The Eidolon by Libby McGugan (book review).

May 26, 2014 | By | Reply More

There are two distinct themes at work in Libby McGugan’s philosophical science thriller ‘The Eidolon’. One is the very interesting relationship between our lives, physics, reality and our spiritual well-being. The other is the influence, whether intentional or not, of seventies SF TV shows. It makes for a thought-provoking and entertaining novel.

TheEpidolon

Robert Strong is a research scientist working on an underground dark matter discovery project that is suddenly shut down in an abrupt manner by sinister government types. As Strong loses his job and his research, he also sees his relationship fall apart with his partner Cora. Strong takes a mountain climbing holiday in Tibet only to wind-up nearly dying as a snowstorm hits. He is rescued by Tibetan monks who begin to question the philosophical nature of his research. All this secret underground research and Buddhism places us squarely in Pertwee era ‘Doctor Who’.

As Strong comes to terms with his near-death experience, he is offered a job with a mysterious organisation known as the Observation Research Bureau (ORB), whose role it is to seek out dangerous or immoral scientific research and ‘nudge’ it in the right direction before it can endanger mankind. The reader is moved into the territory of ‘Doomwatch’. ORB’s task for Strong is pretty unique and involves perhaps the greatest scientific experiment of the twenty-first century: CERN and the Large Hadron Collider.

However, all is not as it seems and as the purpose of Strong’s mission becomes blurred as other factions emerge. The final third of the book takes on a more fantastical edge and becomes ‘The Tomorrow People’. Like Alice, Luke Skywalker and Neo before him, Strong’s exposure to and acceptance of a wider universe is an entertaining and dangerous one. With CERN providing an impressive and scientifically engaging background, ‘The Eidolon’ is a thriller that is slow to start, but does build into an exciting story with the last few chapters being real edge-of-your-seat stuff.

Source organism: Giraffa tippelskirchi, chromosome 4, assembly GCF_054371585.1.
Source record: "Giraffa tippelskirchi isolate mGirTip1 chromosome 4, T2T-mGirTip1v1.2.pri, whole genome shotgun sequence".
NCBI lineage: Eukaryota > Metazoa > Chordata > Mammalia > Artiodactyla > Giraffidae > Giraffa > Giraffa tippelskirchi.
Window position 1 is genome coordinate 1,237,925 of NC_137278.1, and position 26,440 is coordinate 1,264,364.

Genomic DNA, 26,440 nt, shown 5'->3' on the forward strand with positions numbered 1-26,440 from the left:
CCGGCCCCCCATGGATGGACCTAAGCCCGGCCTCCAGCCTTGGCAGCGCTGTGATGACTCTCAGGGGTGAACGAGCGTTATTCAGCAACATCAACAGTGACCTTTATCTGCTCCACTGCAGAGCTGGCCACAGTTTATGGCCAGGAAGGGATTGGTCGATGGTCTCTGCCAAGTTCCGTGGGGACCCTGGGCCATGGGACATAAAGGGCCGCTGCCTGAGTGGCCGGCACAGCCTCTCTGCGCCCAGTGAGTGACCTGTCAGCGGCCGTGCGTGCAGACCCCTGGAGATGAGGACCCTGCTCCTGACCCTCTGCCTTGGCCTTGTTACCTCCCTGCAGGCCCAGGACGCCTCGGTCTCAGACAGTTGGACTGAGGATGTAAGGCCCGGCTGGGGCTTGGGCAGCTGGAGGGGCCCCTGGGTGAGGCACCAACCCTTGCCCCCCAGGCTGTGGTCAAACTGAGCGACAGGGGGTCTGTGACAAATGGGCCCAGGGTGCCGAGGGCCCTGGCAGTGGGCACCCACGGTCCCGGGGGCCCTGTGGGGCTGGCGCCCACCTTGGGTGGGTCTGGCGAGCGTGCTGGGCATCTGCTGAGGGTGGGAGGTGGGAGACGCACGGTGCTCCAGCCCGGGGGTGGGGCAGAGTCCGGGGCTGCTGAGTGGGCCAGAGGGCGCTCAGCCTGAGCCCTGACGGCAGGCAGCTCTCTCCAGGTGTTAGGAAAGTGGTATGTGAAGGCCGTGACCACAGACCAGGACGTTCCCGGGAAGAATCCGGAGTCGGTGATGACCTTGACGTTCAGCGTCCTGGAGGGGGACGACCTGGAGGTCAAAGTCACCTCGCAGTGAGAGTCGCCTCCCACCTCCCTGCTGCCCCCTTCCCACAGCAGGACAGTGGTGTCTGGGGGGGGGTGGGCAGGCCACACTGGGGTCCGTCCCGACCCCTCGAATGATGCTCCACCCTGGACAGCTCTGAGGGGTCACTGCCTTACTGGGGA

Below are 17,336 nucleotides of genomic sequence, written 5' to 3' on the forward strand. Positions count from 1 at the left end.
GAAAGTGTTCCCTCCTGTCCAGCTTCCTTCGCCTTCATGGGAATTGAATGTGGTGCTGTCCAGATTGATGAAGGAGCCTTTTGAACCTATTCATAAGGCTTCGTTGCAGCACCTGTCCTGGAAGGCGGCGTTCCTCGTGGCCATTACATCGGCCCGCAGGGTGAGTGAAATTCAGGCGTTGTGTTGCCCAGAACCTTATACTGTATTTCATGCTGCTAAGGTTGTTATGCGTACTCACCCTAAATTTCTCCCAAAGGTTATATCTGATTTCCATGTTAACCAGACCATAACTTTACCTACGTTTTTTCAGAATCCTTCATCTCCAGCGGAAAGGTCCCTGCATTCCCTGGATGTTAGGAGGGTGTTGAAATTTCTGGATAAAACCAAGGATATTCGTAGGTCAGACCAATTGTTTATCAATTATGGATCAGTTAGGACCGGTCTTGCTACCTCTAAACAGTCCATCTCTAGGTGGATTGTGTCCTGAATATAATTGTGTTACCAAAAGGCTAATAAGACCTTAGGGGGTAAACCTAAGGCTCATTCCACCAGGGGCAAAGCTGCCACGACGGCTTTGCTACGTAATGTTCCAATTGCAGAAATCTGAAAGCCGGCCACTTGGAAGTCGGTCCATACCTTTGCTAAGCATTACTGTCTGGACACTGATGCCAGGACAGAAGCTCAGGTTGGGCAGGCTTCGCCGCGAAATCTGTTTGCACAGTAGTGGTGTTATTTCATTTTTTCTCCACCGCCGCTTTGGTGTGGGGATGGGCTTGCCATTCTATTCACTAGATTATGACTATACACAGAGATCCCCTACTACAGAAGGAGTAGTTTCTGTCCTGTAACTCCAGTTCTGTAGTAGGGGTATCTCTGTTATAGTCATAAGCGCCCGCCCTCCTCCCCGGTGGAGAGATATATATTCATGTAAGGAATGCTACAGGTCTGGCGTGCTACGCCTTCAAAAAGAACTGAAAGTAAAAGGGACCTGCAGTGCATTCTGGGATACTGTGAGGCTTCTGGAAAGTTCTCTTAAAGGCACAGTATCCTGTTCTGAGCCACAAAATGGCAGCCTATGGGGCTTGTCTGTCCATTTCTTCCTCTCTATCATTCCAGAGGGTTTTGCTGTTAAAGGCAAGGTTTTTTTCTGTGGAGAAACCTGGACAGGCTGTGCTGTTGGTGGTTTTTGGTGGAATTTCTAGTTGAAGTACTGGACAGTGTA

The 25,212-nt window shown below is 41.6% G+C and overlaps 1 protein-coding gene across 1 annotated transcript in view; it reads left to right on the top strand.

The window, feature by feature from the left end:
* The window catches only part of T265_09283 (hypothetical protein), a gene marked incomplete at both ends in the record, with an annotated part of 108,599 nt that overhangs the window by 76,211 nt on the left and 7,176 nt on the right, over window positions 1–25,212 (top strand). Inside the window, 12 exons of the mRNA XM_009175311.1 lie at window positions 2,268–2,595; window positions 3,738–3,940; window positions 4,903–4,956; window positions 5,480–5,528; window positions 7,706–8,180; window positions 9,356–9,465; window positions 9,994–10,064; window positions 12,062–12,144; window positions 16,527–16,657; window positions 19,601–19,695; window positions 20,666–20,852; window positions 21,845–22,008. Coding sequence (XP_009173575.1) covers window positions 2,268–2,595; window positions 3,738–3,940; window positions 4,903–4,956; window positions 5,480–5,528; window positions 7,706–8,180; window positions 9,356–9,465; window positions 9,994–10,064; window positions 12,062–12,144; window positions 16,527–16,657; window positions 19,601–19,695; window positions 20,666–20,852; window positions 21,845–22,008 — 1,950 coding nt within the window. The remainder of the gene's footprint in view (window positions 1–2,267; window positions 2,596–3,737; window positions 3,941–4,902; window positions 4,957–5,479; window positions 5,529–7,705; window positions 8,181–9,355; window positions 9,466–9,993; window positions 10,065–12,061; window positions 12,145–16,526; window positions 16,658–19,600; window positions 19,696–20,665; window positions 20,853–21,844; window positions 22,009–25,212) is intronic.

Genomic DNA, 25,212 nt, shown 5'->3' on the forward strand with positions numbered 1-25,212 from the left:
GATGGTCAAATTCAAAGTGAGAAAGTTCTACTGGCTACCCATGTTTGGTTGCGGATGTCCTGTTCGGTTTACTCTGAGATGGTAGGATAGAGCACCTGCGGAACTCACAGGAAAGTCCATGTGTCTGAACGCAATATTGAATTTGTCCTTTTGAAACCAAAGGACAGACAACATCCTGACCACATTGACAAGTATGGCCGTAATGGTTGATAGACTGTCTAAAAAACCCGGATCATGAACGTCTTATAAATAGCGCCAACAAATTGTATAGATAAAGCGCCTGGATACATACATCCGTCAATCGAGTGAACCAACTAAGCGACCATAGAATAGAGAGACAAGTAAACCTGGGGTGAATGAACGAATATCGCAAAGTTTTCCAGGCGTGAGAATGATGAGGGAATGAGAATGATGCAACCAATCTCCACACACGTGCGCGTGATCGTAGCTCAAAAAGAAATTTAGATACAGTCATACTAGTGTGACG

Strong is written well, you have to stick with the first few chapters to get past his bitterness and regret, but as the novel progresses you begin to identify with him, his needs and fears. Other characters perhaps fair less well. Victor Amos, ORB’s boss is straight out of any of the above TV shows, while Strong’s partner, Cora, isn’t perhaps given the room to develop as she might have done.

True, the hard science in the novel may not appeal to fantasy fans and the slow slide into the fantastic might not impress all thriller readers but, for me, the mixture of the two was successful and fun. The book is not long and is perhaps over too quickly. This, though, I think is a testament to McGugan’s ability to ramp-up the tension and to get you to turn pages.

One more television comparison is ‘Edge Of Darkness’, with its mixture of conspiracy, science and the spiritual. While ‘The Eidolon’ is not as complex as that drama (few things are), it is neatly evocative of some of the best genre TV of the past and another reason to pick up this novel. It is an up-to-the-minute science thriller with a nostalgic flavour that may see you reaching for your DVD collection once you finish the book.

John Rivers

May 2014

(pub: Solaris/Rebellion Publishing/HarperCollins. 250 page small enlarged paperback. Price: £ 7.99 (UK). ISBN: 978-1-78108-158-7)

check out website: www.solarisbooks.com

 

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Category: Books, Scifi

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